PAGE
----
Etiquette

Tim and Eric Change Your Life Forever

The comedians behind "Tim and Eric Awesome Show, Great Job!" have now bestowed upon the world a self-help book/New-Age religion called "Tim and Eric's Zone Theory," which is of course full of unassailable facts and thoughtful philosophy. So we decided to have them answer our listeners' etiquette questions, and reveal the horrible truth about bees.

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Photo Credit: Rickett Sones

Brendan Francis Newnam: Each week, you send in your questions about how to behave, and here to answer them this week are Tim Heidecker and Eric Wareheim. They created the hilarious and deeply strange comedy series, “Tim and Eric Awesome Show! Great Job!” and now, at last, they’ve published a self-help book. It’s called “Tim and Eric’s Zone Theory: Seven Easy Steps to Achieve a Perfect Life.” Here’s a clip from the promotional video they made about it.

Brendan Francis Newnam: There you go. Makes total sense.

Rico Gagliano: I get it!

Brendan Francis Newnam: The book includes chapters on “How to Smell Yourself” and of course, “How To Destroy Bees.” Tim, welcome.

Tim Heidecker: Well, thank you.

Brendan Francis Newnam: And, welcome, Eric.

Eric Wareheim: Thank you so much. Praise Ba’hee Priss Dimmie.

Rico Gagliano: Well, there you go — one of the gods of your new system. First of all, I do think a lot of people would be curious to know why one would destroy bees.

Tim Heidecker: Well, they’re a nuisance and they are dangerous. They spread disease and they serve no function beyond being a pest.

Eric Wareheim: The reason we wrote this book is that there are a lot of facts out there about different religions and different ways to be a better person and these environmental issues, and one thing that is a total farce is the bee thing. People are so worried about the bees, and we’re here to say, “You got to get rid of those bees.”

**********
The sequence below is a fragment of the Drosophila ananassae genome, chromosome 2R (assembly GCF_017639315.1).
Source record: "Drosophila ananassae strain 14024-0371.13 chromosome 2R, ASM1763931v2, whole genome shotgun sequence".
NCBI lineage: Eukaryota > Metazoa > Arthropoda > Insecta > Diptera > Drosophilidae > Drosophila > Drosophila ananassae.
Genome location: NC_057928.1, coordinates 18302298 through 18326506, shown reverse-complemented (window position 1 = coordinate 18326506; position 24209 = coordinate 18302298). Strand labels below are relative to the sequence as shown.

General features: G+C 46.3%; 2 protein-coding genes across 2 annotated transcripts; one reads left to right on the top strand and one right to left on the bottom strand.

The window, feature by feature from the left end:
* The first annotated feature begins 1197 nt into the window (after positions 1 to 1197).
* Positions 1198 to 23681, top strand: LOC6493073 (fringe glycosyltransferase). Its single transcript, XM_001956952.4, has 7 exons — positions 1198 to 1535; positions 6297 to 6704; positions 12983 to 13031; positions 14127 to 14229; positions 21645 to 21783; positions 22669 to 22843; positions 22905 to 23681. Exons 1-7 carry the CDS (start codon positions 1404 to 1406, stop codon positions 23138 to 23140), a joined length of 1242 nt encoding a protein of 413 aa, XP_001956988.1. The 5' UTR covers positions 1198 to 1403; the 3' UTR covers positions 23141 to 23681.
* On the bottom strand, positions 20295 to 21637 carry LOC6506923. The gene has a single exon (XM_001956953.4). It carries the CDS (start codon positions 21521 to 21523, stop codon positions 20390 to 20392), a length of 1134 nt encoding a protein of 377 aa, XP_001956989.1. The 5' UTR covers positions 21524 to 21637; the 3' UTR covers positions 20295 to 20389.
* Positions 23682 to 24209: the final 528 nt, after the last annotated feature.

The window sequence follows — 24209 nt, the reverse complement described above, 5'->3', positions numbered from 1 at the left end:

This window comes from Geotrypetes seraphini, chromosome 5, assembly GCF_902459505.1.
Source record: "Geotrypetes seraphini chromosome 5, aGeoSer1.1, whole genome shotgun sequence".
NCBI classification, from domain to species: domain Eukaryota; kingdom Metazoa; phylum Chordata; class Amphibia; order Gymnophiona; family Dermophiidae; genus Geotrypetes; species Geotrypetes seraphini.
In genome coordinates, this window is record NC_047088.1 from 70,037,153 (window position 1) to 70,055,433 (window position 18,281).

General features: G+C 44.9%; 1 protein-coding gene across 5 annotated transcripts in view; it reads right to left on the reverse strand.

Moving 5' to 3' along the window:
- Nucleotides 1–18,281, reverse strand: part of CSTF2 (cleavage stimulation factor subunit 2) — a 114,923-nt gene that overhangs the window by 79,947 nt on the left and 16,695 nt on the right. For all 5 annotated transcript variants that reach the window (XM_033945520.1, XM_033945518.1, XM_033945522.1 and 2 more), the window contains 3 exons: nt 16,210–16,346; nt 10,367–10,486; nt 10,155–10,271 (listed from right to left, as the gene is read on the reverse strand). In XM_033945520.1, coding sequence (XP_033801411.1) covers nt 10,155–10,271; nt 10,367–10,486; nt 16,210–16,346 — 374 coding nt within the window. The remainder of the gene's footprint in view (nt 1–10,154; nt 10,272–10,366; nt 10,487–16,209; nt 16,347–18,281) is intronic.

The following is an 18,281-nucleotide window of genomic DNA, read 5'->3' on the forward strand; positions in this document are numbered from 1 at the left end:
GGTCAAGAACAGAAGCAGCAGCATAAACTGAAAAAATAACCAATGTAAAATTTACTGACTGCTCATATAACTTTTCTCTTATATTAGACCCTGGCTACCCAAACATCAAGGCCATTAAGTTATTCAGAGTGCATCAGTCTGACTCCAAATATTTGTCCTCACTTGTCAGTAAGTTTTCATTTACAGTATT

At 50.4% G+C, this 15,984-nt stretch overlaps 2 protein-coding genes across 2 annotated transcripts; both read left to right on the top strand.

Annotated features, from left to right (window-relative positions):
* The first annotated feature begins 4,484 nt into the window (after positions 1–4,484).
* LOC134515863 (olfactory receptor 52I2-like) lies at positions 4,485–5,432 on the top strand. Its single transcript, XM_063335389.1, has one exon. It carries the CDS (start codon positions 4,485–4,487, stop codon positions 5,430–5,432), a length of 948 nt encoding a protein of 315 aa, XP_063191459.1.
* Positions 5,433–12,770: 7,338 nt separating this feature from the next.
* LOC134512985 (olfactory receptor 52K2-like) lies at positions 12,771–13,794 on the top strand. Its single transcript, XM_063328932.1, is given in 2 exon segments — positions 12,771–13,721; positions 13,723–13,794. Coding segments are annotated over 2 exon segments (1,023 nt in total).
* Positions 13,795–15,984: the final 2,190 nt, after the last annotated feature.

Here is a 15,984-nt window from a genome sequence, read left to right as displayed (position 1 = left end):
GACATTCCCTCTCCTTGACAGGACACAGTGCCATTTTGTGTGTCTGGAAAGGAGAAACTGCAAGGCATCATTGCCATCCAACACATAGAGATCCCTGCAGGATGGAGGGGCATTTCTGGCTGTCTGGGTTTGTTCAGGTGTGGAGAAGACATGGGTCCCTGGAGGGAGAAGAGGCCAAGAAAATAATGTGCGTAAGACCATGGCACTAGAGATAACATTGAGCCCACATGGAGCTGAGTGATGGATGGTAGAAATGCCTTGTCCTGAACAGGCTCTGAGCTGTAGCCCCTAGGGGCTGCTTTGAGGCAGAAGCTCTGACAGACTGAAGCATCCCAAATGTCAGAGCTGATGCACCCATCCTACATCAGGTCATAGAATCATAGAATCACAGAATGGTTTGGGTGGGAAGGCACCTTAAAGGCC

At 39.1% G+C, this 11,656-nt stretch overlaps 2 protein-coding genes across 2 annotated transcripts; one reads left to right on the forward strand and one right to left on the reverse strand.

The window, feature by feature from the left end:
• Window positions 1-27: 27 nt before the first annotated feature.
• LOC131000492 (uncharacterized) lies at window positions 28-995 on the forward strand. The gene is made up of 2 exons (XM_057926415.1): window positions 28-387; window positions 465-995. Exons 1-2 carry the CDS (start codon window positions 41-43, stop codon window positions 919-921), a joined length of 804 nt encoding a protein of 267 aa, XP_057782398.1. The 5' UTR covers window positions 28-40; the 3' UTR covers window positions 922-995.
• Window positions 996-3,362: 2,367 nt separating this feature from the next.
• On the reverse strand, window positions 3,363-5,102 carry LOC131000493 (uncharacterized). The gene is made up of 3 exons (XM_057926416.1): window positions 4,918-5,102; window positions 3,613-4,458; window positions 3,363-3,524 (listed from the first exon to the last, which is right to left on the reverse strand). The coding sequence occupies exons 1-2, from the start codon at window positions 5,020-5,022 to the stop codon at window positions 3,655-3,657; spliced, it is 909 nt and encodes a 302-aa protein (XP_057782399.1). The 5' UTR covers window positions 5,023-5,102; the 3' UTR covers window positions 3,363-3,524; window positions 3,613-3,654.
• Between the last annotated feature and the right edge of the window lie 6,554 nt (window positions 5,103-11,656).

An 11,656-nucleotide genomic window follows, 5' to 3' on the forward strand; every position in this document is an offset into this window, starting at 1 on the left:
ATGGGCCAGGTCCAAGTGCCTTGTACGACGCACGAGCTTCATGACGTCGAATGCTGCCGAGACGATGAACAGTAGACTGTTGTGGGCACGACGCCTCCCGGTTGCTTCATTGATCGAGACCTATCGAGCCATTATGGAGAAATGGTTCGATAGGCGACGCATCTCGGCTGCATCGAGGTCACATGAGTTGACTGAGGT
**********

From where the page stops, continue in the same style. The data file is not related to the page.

Tim Heidecker: We did a little of our own scientific research, and found out… you know, we hear about honey, and bees, and pollen and these things?  It’s all a joke. It’s all manufactured.

Brendan Francis Newnam: It’s all fake?

Tim Heidecker: The unsung hero in the insect world is the fly, the common housefly. That’s the one. The flies provide the honey. That was sort of a mind-blowing piece of information we found out.

Rico Gagliano: There’s so much to learn.

Brendan Francis Newnam: Yeah. So, it’s pretty clear that the book, and your style of comedy, is totally absurd…

Rico Gagliano: What?! No!

Brendan Francis Newnam: Yes. Which, we confess, makes us jealous, because it seems like you’re not bound by any rules. But of course, it does take craft to make something absurd actually funny. What, do you find, makes the difference between absurdity and–

Rico Gagliano: Hilarity.

Tim Heidecker: Well, we don’t like to talk about comedy too much, because you start sounding pretty pretentious pretty quick, but I’ll be happy to…

Rico Gagliano: We did tell you this is a public radio show, right? This is our bread and butter.

Tim Heidecker: Yeah.  I think, as long as it’s got some point of view and it’s not pure whimsy. We always try to do stuff that has some kind of message buried in there, that comes from the way we look at the world.

Rico Gagliano: In this case, the message would be taking to task these self-help books/New Age religion books. Was there one that stood out to you as particularly ripe for satire?

Tim Heidecker: Well, not so much one. I mean, we went to the Goodwill, which is where you’ll find most of them [laughs]

Rico Gagliano: That’s where they all are!

Tim Heidecker: People tend to get rid of them pretty quickly.

512cp1vUf4LRico Gagliano: That’s the Alexandria Library of self-help books.

Tim Heidecker: Yeah. There are always numbers involved: There’s “12 reasons to do something,” or “the three easy ways to go about something.”

Eric Wareheim: A lot of them are recipe books.  The New-Age hippie-dippy ones, are just long, 500 pages of how to make a potion to make you more positive that day.

Rico Gagliano: Literally? Like, things to ingest?

Eric Wareheim: Yes. I can’t remember the name of this one, but it was all mushrooms and herbs and stuff. We got inspired from that.

Brendan Francis Newnam: There’s a lot of ingestion in this book.

Eric Wareheim: Yes.

Tim Heidecker: Yeah, there is some book — that you showed me, Eric — about a way to cook with a certain bodily fluid that you wouldn’t want to cook with.

Rico Gagliano: What?!?

Tim Heidecker: It’s a fluid that men produce.  Women don’t. Let me put it that way [they all laugh].

Eric Wareheim: Fill in the dots there.

Rico Gagliano: Oh no!

Tim Heidecker: I was also reading… at the time I was writing this, I was reading “Going Clear,” of course.

Rico Gagliano: The Scientology exposé.

Tim Heidecker: And, that heavily skewed things for us.